It’s a constant battle to stay fed and watered. Hundreds of people were walking the climbs. Things will start to ache that you didn’t know existed. Your soul will hurt. You may occasionally weep uncontrollably, perhaps for example on the final descent, where the combination of blurred vision and going downhill at nearly 50mph really adds a certain je ne sais quoi. You almost certainly won’t want to get on a bike again afterwards, unless you have foolishly signed up for RideLondon shortly afterwards. However…

It’s amazing and you can and should do it!

Pain and misery aside, the Etape was an incredible and rewarding experience. It was a massive challenge, but it’s achievable for anyone who puts their mind to it. It’s extremely well organised, with the same support setup as the actual Tour de France stage which follows a few days later. The crowds of people who line the streets in support all the way are incredible and give you a big boost, and the occasional spray of a hose to cool you down. There’s a great sense of camaraderie among participants; everyone is in the same, painful boat so you help each other out, chat to others, egg each other on and work together to get through it.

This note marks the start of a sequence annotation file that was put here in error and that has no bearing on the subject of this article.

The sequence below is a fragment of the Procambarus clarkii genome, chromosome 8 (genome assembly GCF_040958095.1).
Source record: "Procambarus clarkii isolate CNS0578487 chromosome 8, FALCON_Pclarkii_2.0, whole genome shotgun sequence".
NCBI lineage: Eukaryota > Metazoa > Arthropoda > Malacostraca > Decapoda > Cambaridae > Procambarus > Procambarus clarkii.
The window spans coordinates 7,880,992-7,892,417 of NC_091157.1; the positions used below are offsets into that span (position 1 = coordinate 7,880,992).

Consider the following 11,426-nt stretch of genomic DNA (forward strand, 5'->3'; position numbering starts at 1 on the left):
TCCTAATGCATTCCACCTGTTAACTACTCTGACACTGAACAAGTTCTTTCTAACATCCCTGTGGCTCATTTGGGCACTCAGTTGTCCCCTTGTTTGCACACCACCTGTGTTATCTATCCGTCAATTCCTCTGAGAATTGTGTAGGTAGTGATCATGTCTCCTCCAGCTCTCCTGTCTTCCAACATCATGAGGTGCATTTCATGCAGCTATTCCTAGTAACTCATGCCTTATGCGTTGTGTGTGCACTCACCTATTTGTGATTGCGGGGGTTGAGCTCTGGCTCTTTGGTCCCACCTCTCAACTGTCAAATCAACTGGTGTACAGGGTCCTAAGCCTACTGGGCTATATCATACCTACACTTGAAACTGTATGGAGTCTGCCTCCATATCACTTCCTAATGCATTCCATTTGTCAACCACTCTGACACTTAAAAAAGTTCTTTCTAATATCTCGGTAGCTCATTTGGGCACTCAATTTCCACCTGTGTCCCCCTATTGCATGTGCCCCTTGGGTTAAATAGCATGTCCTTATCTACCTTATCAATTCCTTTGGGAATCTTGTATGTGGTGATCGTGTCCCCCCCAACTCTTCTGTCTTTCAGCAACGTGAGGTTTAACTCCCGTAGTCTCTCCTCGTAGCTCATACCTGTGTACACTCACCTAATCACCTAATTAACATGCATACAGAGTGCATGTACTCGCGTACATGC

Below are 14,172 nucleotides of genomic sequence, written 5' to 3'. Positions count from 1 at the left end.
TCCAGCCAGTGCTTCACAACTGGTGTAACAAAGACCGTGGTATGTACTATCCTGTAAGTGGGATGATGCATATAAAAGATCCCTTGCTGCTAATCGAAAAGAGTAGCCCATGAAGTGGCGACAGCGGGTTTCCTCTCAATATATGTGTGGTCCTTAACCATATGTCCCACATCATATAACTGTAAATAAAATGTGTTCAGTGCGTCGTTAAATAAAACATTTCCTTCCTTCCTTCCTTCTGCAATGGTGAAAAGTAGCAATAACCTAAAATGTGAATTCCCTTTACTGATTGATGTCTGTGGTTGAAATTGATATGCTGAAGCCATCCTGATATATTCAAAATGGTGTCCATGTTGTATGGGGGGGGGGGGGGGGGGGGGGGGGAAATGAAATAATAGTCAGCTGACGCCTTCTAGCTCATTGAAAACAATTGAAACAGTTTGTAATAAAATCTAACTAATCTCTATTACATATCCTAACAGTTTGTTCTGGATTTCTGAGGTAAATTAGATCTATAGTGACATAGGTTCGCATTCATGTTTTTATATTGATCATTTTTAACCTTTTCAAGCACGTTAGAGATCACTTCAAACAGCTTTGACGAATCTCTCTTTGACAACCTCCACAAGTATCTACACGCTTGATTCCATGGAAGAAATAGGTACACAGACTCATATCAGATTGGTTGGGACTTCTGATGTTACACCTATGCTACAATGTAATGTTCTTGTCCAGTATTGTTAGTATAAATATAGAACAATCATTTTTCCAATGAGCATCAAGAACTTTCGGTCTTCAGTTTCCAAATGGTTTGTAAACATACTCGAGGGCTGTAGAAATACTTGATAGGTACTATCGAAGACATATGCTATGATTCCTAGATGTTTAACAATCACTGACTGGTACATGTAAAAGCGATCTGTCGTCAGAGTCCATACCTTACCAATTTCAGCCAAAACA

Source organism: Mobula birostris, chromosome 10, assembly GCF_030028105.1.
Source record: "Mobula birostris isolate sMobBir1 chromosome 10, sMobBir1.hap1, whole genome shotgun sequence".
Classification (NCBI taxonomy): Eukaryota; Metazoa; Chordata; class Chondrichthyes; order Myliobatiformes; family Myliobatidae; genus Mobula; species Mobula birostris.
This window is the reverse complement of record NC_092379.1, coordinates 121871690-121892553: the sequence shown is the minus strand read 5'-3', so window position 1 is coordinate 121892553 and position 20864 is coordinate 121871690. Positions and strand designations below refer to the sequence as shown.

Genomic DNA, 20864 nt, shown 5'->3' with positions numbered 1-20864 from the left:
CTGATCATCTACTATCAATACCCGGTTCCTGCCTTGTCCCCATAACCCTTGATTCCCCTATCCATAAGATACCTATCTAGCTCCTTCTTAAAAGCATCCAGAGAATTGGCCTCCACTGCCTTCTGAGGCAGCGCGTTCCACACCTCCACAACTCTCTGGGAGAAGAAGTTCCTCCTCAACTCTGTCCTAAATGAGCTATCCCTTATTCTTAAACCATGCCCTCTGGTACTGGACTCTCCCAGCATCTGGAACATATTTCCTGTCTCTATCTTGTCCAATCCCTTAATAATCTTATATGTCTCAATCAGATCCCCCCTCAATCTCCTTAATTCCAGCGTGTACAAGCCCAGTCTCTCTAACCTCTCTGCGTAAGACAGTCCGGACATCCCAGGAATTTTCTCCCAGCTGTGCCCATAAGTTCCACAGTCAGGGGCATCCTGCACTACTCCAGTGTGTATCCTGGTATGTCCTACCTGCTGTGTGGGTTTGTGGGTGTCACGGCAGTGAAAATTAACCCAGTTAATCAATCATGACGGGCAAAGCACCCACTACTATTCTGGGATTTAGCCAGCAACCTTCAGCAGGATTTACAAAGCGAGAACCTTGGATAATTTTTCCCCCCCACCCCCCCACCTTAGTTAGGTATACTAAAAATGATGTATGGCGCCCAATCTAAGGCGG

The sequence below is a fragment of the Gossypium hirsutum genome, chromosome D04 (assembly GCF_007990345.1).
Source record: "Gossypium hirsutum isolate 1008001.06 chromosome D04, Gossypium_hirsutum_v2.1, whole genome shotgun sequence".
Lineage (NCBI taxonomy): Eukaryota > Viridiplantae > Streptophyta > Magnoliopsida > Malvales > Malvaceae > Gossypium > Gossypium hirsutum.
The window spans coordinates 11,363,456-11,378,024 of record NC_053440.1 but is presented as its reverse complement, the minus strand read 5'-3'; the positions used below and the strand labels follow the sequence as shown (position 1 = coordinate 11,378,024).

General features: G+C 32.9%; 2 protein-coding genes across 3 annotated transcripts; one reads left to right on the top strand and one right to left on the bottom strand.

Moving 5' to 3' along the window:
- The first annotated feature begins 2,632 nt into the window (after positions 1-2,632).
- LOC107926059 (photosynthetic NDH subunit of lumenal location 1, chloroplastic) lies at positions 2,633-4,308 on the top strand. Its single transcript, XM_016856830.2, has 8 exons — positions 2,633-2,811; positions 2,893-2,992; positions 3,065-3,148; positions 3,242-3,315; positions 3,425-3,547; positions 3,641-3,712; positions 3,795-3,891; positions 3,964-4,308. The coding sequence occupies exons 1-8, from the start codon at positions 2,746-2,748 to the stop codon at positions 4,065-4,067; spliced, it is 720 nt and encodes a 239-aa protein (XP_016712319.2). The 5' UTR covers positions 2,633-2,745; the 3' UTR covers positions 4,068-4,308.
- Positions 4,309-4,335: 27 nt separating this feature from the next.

IMAG1410

This sort of thing

The setting was nothing short of spectacular. Even on the toughest climbs there were breathtaking mountain views all around which take the edge off the hurt. All the roads are closed which makes a big difference.

At the finish the sense of achievement was really quite overwhelming. Your legs ache, your brain is foggy, you smell, you need new teeth from all the sugar you’ve consumed and you’re bleeding because an insect got into your jersey and tried to eat its way out.